Last updated on September 14th, 2019
10 Interesting English words
41. SWIMS is the same upside down!
42. Catawampus is a word! It means awry, like a kitty corner is…
43. ‘Squirrel’ comes from a Greek word meaning ‘shadow tail’!
44. ‘Billowy’ is the longest non-scientific English word to have its letters in alphabetical order.
45. The letter X is not a new symbol for a kiss in text messages. It was first used in a 1763 letter from Gilbert White, who was a naturalist.
46. Clue once meant a ball of thread – now it is something that can lead you out of a maze. Does it ring a bell?
47. If several years ago you heard Gardyloo on the streets of Edinburgh, it was a warning that slops of toilet were about to be thrown from the window overhead. Thankfully, those days are long gone.
48. The word ‘daisy’ is shortened from ‘day’s eye’ because the daisy opens and closes with the day.
49. The word ‘girl’ once meant a child or young person of either sex!
50. Taradiddle is a word that has been a favorite of many writers, from Balzac to G.K. Chesterton and even J.K Rowling. We don’t know where this word for ‘unpretentious nonsense’ came from, but there is a myth that it was born in the Irish town of Taradiddle, which doesn’t really exist!
10 Facts about food in England
51. Toad in the Hole looks and tastes much better than it sounds. It is simply sausages in Yorkshire pudding, named so because apparently (to some) it looks like toads popping up from a hole.
52. You can also eat ‘spotted dick’ in England, and snigger while you eat. This is a dried fruit and suet pudding popularly served with custard in Britain. The word ‘dick’ doesn’t mean what you think it means! It may just be a corruption of ‘pudding’.
53. Welsh Rabbit or Rarebit is nothing but melted cheese on toast – the original name is really a silly and patronizing dig at the Welsh.
54. You can eat Bletted Medlars in England. Sounds strange, and even stranger, it is made by letting medlars (a small apple-like fruit) rot. The odd thing is, the rotted fruit is really delicious!
55. Cullen skink is nothing odder than a thick haddock, onion and potato soup originally from the Scottish town of Cullen.
56. Stargazey pie is an odd invention – a pie with pilchard heads and tails poking out of the pie crust into the sky. It is a traditional Cornish Christmas meal.
57. Ever tried singing hinnies from Northern Britain? They are nothing but current cakes that sizzle or ‘sing’ on the griddle whey are cooked. They are ‘hinnies’ because it is a term used for loved ones.
58. Many Roman Roads in Britain have cherry trees along the way. The story goes, they sprouted from the cherry stones spat by soldiers!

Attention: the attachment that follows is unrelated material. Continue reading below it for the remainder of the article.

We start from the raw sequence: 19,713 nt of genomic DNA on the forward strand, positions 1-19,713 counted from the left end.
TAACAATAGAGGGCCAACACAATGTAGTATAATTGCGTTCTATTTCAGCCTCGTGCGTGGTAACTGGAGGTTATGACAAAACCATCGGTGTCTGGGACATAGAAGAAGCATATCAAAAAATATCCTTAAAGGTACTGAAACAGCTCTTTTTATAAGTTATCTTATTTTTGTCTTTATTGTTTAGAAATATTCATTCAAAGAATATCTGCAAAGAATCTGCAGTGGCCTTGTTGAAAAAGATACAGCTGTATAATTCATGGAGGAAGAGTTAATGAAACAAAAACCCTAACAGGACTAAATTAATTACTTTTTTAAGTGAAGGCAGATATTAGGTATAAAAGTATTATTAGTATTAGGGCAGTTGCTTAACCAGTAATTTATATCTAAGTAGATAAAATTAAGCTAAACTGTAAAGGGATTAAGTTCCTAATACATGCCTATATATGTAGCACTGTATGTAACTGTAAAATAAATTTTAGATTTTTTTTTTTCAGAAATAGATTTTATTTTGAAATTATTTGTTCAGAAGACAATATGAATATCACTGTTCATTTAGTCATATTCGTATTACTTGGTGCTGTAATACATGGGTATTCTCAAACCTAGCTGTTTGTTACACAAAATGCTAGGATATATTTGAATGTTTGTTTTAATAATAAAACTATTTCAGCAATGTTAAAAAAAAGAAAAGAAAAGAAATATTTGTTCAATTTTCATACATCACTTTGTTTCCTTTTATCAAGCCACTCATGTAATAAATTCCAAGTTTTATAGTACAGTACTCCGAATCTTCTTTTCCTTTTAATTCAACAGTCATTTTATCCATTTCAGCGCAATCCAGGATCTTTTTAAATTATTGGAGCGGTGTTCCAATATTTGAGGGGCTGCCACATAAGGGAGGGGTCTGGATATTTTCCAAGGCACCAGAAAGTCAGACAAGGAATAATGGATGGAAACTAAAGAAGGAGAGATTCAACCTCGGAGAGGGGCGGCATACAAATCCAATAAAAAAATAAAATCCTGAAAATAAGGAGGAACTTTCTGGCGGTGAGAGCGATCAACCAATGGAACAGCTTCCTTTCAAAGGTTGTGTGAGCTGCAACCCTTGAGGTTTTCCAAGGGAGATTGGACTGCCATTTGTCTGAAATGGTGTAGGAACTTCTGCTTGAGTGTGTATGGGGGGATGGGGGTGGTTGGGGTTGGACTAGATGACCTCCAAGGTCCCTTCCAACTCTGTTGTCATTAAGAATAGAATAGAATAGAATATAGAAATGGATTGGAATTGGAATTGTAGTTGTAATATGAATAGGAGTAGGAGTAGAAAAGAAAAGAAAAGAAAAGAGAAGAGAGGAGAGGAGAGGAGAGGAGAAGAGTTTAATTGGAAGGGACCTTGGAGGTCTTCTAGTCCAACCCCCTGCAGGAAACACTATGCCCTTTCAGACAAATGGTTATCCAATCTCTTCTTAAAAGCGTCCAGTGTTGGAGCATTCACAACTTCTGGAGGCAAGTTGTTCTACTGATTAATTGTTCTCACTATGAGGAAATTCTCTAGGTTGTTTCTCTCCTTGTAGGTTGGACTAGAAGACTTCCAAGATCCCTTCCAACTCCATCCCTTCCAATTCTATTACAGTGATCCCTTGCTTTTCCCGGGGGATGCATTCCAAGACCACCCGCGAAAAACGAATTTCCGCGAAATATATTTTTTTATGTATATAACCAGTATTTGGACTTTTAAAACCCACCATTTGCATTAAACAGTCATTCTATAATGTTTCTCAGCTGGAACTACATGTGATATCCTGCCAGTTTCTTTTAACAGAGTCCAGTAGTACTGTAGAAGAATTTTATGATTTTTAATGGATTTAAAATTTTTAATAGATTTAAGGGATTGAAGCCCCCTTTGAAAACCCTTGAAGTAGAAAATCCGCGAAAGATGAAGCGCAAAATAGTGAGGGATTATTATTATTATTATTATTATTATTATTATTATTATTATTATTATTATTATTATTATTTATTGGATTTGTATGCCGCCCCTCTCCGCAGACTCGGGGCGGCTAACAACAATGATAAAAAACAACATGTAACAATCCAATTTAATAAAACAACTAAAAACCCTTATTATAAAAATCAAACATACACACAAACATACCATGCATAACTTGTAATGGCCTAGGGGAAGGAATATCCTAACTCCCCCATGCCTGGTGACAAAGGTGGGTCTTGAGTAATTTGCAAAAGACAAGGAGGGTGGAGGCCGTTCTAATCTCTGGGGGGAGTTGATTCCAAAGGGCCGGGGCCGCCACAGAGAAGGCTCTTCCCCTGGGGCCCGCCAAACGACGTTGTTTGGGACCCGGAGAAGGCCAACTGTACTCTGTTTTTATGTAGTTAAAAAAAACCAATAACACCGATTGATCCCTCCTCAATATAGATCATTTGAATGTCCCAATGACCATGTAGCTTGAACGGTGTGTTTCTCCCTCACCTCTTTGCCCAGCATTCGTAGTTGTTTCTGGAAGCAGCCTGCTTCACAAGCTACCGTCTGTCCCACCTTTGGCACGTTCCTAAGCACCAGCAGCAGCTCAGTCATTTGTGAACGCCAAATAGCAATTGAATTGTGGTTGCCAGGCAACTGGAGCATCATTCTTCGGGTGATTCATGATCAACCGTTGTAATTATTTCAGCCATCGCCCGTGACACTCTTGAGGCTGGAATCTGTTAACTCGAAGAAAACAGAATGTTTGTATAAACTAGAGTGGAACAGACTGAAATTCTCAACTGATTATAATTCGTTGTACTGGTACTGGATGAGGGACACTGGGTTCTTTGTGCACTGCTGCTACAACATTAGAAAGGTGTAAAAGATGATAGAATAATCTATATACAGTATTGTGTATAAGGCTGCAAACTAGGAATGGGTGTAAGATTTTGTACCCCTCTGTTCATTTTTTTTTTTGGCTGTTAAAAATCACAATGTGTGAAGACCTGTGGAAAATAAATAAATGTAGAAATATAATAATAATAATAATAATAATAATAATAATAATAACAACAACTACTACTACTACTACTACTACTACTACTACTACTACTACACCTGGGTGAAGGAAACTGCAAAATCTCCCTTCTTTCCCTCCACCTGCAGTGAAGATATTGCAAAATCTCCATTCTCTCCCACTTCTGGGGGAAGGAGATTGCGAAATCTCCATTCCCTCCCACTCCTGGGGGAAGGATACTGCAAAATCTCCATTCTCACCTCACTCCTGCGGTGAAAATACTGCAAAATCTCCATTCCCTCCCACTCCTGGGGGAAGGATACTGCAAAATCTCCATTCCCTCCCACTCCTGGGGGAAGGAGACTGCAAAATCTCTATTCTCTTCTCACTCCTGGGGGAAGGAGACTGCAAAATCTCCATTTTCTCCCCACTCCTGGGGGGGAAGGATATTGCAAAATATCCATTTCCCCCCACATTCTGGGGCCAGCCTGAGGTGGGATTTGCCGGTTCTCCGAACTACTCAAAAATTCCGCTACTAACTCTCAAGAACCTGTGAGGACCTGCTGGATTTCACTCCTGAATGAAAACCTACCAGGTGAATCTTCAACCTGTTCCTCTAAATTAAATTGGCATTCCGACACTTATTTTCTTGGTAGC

59. Garlic crowdie is a delicious Scottish cheese seasoned with garlic.
60. When in England, you can eat ‘love in disguise’ – just a fancy name for stuffed hearts of cows and pigs!
10 Facts about Christmas in England
61. It was actually illegal to eat mince pies on Christmas day in the time of Oliver Cromwell! The purpose was to control gluttony.
62. Christmas dinners often feature ‘devil on horseback’ on the table – dates or prunes wrapped in bacon.
63. London has seen only 10 white Christmases since 1900…
64. The traditional Christmas plum pudding may actually have been derived from suet meat puddings with dry fruits.
65. The Queen’s Message on Christmas day is not an old tradition. King George V started it in 1932 when he read a speech by none other than writer Rudyard Kipling.
66. Boxing Day is not just a bank holiday in England. It is the day you share Christmas leftovers with friends and neighbors. In the past, masters shared leftovers in the form of boxes with servants.
67. The Scottish may have a Clootie Dumpling instead of the Christmas Pudding for dessert on Christmas Day.
68. It used to be a New Year tradition in Wales to decorate a horse’s skull with white sheets and bells.
69. Mummering is a tradition in which people wear masks or paint their faces and perform plays in the community. Mummers may also visit houses like carolers used to do.
70. Hogmanay (or New Year’s Eve) celebrations in Scotland are bigger than Christmas celebrations, and strangers are considered auspicious if they enter the house on that day.
5 Facts About England in 1600s
71. In the 1600s, London was separate from Westminster but then rich people built houses on the Thames between the two cities.
72. In 1666 the Great Fire of London destroyed much of the city because of a fire that may have started in a bakery. Nearly 100 years ago, a Daniel Baker had predicted that London would be destroyed by a ‘consuming fire’.
73. The Bank of England that we know today was founded in 1694.
74. The Gunpowder Plot of 1605 that led to the Guy Fawkes Day celebrations of today was a failed plot by Catholics including Guy Fawkes to blow up Stuart King James I, who was not tolerant of Catholics. But some say the plot was a bigger conspiracy.
75. King James I proposed one flag for the joining of Scottish and English crowns, and the King James’ Union Flag was designed, which is now known as the Union Jack.
England – country at a glance
|Land Area||50,301 sq mi|
|Population||53,012,456 (2011 census)|
|Borders||Scotland and Wales|
|Currency||Pound sterling (GBP)|
|Religion||Christianity (Church of England)|
|Average Life Span||81 Years (2012)
Life expectancy at birth indicates the number of years a newborn infant would live if prevailing patterns of mortality at the time of its birth were to stay the same throughout its life.
|Time Zone||GMT (UTC)
|GDP||$3.087 trillion (estimate 2016)|
|Drives on the||Left|